The Chancellor announced further measures from the government to clamp down on tax avoidance and aggressive tax planning.
The Chancellor announced further measures from the government to clamp down on tax avoidance and aggressive tax planning that follow on from the introduction of the General Anti-Abuse Rule and disguised remuneration legislation, the closure of various tax loopholes and the action against promoters of high-risk tax avoidance schemes.
Following the announcement of a review of the rules for partnerships in Budget 2013, and a consultation document issued in May 2013 about changes to tax rules to counter the use of limited liability partnerships to disguise employment relationships and the tax-motivated allocation of business profits to corporate partners, the Autumn Statement confirmed that the proposals will be taken forward.
In particular in respect of partnerships with mixed membership, the government has published draft legislation to be introduced in the Finance Bill 2014 and effective mainly from 6 April 2014. The legislation will cause a reallocation of profits where partnership profits are allocated to a non-individual partner in circumstances where an individual partner may benefit from those profits and will deny certain tax loss reliefs where partnership losses are allocated to an individual partner rather than a non-individual one mainly to achieve a loss relief.
The reallocation of excess profits from a non-individual partner to an individual partner will apply where:
- the non-individual partner has a share of the partnership’s profits
- the non-individual’s share is excessive in terms of notional return on capital contributed and in respect of notional consideration for the services provided to the partnership
- the individual partner has the power to enjoy the non-individual’s share or the non-individual’s share is effectively deferred profit of the individual
- it is reasonable to suppose that the whole or part of the non-individual’s share is attributable to that power or to the deferred profit arrangements.
The legislation also includes provisions that will similarly reallocate profits to an individual who is not a partner if it is reasonable to assume that the individual would have been a partner if the anti-avoidance rules would have not been in place.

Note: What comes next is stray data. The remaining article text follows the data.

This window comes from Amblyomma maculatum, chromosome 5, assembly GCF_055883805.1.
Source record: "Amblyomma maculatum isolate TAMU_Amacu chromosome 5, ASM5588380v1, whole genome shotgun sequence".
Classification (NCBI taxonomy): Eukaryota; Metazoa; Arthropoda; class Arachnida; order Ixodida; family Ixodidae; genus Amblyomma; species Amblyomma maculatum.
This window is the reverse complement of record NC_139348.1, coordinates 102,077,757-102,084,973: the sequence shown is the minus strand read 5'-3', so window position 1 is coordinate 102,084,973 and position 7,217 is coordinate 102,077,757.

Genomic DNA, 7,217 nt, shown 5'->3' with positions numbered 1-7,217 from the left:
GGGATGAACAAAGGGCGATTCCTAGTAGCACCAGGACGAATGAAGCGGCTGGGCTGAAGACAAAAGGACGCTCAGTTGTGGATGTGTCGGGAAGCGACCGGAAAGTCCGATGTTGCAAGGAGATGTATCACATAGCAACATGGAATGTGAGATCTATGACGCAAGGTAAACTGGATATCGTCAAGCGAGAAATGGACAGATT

Additionally, the legislation denies certain income tax loss reliefs and capital gains relief for a loss allocated to an individual partner where the individual is party to arrangements, the main purpose of which, or one of the main purposes of which, is to secure that some or all of the loss is allocated to the individual with the intention of obtaining relief.
The Autumn Statement also announced action to prevent employers and employment intermediaries from avoiding employer NICs and circumventing their employer obligations. Legislation will be introduced to the effect of preventing intermediaries from using contrived contracts to disguise the employment of workers as self-employment.
In respect of tax avoidance schemes, the Chancellor announced that new requirements will be introduced for users of failed avoidance schemes to oblige them to settle the dispute where the scheme used has been defeated in another party’s litigation through the Courts, with penalties attached for non-compliance, and to pay the tax in dispute with HMRC upfront.
With regard to high-risk promoters of tax avoidance schemes, the government will introduce objective criteria for identifying and publishing the names of high-risk promoters, seeking more information from them and applying penalties where there is failure to comply.
ACCA will provide more in-depth analysis around partnerships, including worked examples, in the 20 December issue of In Practice.